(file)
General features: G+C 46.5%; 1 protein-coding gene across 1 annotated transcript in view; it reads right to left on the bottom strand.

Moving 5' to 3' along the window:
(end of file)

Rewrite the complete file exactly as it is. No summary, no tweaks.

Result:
General features: G+C 46.5%; 1 protein-coding gene across 1 annotated transcript in view; it reads right to left on the bottom strand.

Moving 5' to 3' along the window: